Is it simply a coincidence that sloths, armadillos and anteaters are genetically similar and they all live in the Americas? If all xenarthrans lived on Noah’s Ark and left from it after the floodwaters receded, how did they get over to North and South America? Why did they go to North and South America at all? How did the slow-moving tree sloths make their way across such a vast distance? Given their poor vision, how did the xenarthrans effectively navigate such a tremendous journey?

Biogeography: Whales originated in Pakistan

As I was composing my previous three posts, I searched the paleobiology database for information regarding the geological layers in which the various primitive whales were found. As I recorded the chronology of these fossils, I happened to notice an interesting pattern regarding their biogeography that is consistent with the theory that whales descended from terrestrial mammals. I will illustrate this by re-listing the fossils in the order described in the previous posts, along with the recorded localities in which they’ve been discovered. In parentheses are the estimated time periods of the geological ranges they were found in millions of years before the present. Try to see if you notice the same pattern that I did.

1. Terrestrial to semi-aquatic species

Indohyus: India and Pakistan (55.8-40.4 Ma)

Pakicetus: India and Pakistan (55.8-40.4 Ma)

Ambulocetus: Pakistan (48.6-40.4 Ma)

Remingtonocetus: India and Pakistan (48.6-40.4 Ma)

2. Species with evidence of strongly aquatic adaptations, e.g., presence of tail flukes, early formation of blowholes

Rhodocetus: Pakistan (48.6-40.4 Ma)

Artiocetus: Pakistan (48.6-40.4 Ma)

Protocetus: Egypt (48.6-40.4 Ma)

Georgiacetus: Southeastern USA (48.6-37.2 Ma)

3. Fully aquatic species, e.g., vestigial hind limbs

Dorudon: Egypt, New Zealand, SE USA, Western Sahara (40.4-33.9 Ma)

Basilosaurus: Antarctica, Egypt, Jordan, Pakistan, UK, Southeastern USA, Western Sahara (40.4-33.9 Ma)

Simocetus: Oregon (33.9-28.4 Ma)

Waipatia: New Zealand (27.3-25.2 Ma)

Janjucetus: Australia (28.4-23.03 Ma)

Mammalodon: New Zealand, Australia (25.2-23.03 Ma)

Aetiocetus: Japan, Mexico, Oregon (33.9-23.03 Ma)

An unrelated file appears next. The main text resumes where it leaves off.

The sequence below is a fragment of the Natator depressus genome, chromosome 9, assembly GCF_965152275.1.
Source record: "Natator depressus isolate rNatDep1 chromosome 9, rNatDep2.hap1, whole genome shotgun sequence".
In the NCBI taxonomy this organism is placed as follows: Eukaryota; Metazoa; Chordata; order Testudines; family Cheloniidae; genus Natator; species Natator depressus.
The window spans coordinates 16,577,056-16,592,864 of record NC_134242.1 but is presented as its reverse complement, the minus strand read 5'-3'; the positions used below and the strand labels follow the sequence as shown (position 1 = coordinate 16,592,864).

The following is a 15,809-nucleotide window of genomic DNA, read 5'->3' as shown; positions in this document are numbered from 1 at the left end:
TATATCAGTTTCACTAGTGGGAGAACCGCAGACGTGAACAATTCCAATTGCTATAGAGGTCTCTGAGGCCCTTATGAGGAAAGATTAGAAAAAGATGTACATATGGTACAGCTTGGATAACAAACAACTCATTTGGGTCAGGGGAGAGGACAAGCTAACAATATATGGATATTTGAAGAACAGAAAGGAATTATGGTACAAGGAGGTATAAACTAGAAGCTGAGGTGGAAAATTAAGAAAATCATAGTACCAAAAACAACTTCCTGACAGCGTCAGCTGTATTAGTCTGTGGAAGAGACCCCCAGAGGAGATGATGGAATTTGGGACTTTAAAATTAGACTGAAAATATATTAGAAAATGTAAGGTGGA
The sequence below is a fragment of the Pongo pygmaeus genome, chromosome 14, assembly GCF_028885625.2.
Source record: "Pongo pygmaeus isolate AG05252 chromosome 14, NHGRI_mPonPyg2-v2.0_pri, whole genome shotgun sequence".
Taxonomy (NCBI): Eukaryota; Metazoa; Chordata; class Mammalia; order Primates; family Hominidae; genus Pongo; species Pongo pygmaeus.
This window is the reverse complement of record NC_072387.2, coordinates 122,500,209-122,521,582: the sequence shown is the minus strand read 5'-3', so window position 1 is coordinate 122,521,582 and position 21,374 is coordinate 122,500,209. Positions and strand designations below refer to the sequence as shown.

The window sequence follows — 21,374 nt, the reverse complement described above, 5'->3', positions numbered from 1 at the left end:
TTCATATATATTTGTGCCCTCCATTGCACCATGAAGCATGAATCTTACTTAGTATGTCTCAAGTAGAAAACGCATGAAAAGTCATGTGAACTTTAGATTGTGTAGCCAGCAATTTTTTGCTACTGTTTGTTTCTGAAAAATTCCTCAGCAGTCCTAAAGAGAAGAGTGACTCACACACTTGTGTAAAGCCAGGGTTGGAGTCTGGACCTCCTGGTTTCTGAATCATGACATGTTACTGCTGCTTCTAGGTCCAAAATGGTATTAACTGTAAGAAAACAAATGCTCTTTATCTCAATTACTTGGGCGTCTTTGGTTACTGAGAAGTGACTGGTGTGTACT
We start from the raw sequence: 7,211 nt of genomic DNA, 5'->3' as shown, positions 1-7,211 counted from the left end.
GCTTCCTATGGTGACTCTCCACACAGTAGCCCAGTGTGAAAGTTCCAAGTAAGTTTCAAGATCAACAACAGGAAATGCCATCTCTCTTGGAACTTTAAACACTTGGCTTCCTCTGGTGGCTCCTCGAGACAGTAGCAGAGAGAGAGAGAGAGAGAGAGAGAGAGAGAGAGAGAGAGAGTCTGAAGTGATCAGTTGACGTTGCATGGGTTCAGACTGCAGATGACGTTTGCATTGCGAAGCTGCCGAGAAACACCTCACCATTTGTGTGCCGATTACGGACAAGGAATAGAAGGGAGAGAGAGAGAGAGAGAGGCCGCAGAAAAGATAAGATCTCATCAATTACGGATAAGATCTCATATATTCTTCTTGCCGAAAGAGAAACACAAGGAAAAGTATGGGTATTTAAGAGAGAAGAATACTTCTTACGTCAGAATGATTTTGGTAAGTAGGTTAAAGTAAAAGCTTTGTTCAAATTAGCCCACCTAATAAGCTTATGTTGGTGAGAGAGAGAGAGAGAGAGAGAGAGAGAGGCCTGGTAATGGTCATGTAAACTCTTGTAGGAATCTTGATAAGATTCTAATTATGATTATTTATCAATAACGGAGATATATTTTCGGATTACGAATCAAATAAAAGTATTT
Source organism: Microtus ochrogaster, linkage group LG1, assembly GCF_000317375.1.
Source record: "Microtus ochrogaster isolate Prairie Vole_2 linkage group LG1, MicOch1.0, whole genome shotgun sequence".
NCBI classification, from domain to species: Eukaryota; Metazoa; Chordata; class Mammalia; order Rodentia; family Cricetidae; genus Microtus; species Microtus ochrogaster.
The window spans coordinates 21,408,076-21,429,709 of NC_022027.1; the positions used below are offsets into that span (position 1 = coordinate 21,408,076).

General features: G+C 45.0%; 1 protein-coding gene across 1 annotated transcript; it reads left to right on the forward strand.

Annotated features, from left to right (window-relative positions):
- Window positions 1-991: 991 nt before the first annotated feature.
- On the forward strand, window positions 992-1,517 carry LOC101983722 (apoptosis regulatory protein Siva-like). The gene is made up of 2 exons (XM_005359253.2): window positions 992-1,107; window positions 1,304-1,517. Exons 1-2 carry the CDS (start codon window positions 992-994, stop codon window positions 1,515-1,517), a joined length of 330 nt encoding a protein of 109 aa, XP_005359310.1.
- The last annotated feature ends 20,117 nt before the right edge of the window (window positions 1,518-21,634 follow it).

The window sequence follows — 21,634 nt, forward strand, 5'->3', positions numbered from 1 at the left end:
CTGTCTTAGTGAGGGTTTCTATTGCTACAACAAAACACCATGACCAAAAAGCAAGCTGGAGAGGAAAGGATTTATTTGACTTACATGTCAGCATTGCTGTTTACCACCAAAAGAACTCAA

Eomysticetus: South Carolina (28.4-23.03 Ma)

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What should be taken from this is that the earlier whale species, which were still terrestrial or only semi-aquatic, were all found in Pakistan and India. When whales started becoming more aquatic, as demonstrated by the presence of tail flukes and the early formation of blowholes, some of them were still found near Pakistan while others began to disperse to other locations. By the time fully aquatic whales appear, their distribution is circumglobal. From an evolutionary perspective, this makes sense –terrestrial mammals would have a more difficult time dispersing from Pakistan and India to other continents. But once certain key innovations evolved, particularly to facilitate a predominantly aquatic lifestyle, dispersal became much easier for these primitive whales.

Questions for Creationists

Why does it appear that the earliest whale-like mammals all lived in one location (Pakistan and India), whereas those that have more aquatic specializations are found in other parts of the world? If all mammals left Noah’s Ark, why did all of the primitive whale-like mammals head to Pakistan and India and not to other places in the world?

Why biogeography matters

Another theme I will discuss in this blog is biogeography. Biogeography is the study of where organisms live and why they live there.

Why are biologists interested in biogeography?
Evolutionary biologists believe that organisms have been limited in their dispersal to different environments by barriers. For example, shellfish that live in the Pacific off the coast of Central America have difficulties dispersing to the Atlantic due to the Isthmus of Panama. In fact, scientists think that the formation of the Isthmus of Panama some 3.5 million years ago created a barrier to dispersal for marine organisms while simultaneously allowing for increased dispersal for terrestrial organisms, leading to the Great American Interchange of North and South American fauna.

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Biologists and paleontologists study the geographic distribution of living and fossil organisms, plate tectonic movements and the relationships of these organisms in attempts to understand why animals live where they do today. We believe that the evolution of organisms paired with plate tectonic theory, the rising and lowering of sea levels and each species’ ability to disperse best explains the geographic distribution of life.

Creationists need to think about the distributions of living and extinct animals in the context of Noah’s Flood. If the ark contained all terrestrial animals that have ever lived, then Creationists need to ask themselves: 1) how did all of the animals find their way to the ark (i.e., did they all live in the Middle East)?, 2) how did the animals reach the areas of the globe that they did (e.g., how did sloths get to South America)?, and 3) why do some animals that are very similar to each other live in only very specific parts of the earth as opposed to possessing a circumglobal distribution?

Though Creationists typically think of evolutionary theory in the context of things like fossils, biogeography is a very important aspect of the history of life and needs to be properly understood in order to consider evolutionary theory vs. creationism.

Questions for creationists

If life evolved, what would you predict in terms of biogeographical patterns? If life was created within the past 6,000-10,000 years how would it be different? How may that be altered when factoring in Noah’s Ark?